TEA joins state plan, council builds in $1-million shortfall
After two months of back-and-forth involving the town’s three major boards, the Trumbull Town Council voted Tuesday night to finally pass First Selectman Tim Herbst’s 2016-17 budget.
Trumbull Education Association (TEA) leadership announced that the town’s teachers and other education employees will be joining the Connecticut Partnership 2.0 Plan — a switch in health care providers that claims savings of $3 million, according to Herbst; however, negotiations with the town remain ongoing, leaving a possible $1-million-plus shortfall on the education side of the budget.
If there is a shortfall, student programs or the number of teachers are expected to be cut from the Board of Education’s budget.
The total budget proposed for the 2016-17 fiscal year was $163.4 million, which was reduced $231,025 throughout the night and passed with unanimous Republican support.
Five of the six Democratic council members abstained from the vote after speaking out about the budget’s potential shortfall — and with arbitration lingering as a possibility.
Herbst told the council members that the savings from the health care switch could reach as high as $3.7 million.
“I want to emphasize this point, as we sit here tonight under the Anthem plan, under the self-insured model, in this fiscal year, there is a significant deficit in the health care plan,” he said. “So to plug that hole and to save money going forward, going to the state health care plan is going to eliminate the current deficit.”
Councilman Jason Marsh was critical of approving a budget that was short on the education side.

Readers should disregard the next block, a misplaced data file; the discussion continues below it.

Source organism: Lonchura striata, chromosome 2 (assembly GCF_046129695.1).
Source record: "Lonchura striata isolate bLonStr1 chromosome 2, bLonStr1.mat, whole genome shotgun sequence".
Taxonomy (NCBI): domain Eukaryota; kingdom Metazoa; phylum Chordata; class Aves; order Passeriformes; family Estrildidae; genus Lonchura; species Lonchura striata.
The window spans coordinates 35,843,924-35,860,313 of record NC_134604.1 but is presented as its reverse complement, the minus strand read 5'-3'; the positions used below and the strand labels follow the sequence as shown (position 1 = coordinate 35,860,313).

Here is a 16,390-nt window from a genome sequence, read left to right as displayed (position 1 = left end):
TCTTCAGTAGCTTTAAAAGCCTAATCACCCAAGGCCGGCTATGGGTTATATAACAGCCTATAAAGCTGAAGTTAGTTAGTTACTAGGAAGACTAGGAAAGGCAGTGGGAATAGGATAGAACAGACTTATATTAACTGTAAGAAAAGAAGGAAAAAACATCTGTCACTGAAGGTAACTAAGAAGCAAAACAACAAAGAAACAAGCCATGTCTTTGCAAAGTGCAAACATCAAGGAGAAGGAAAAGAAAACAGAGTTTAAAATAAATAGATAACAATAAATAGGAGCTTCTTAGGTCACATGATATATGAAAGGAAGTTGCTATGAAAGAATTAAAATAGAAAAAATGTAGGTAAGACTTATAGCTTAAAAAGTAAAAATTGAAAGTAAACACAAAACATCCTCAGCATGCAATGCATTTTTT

He said that originally the Board of Education proposed a budget that included $12.6 million for health care premiums. Somewhere along the way, he said, the Board of Education moved that line item to the town’s side of the budget — to the Board of Finance.
When moved back to the education side, the number was $11.6 million — $1 million less than originally proposed, and hinging on the TEA’s negotiations with the Partnership 2.0 plan.
“My problem is how they arrived at the budget number,” said Councilman Marsh. “We as a body need to plan for the worst and hope for the best, not hope for the best and keep our fingers crossed.”
The total education budget passed was $107.4 million — a reduction from the originally proposed $108.7 that went in front of the council’s finance committee on April 7.
In addition, the TEA's leadership reported that over 80 non-tenured teachers are being laid off by Friday due to the potential budget cuts.
The highest possible number
Marsh’s opposition to the final number drew Councilman Jack Testani’s ire, and he asked the Democratic councilman, “Are you proposing a reduction Mr. Marsh? Because that’s all we can do tonight?”
Majority Leader Rick Costantini said after the vote that the Town Council funded the education budget with “the highest number possible.”
“I don’t believe in abstaining in votes as the five Democrats did,” he said.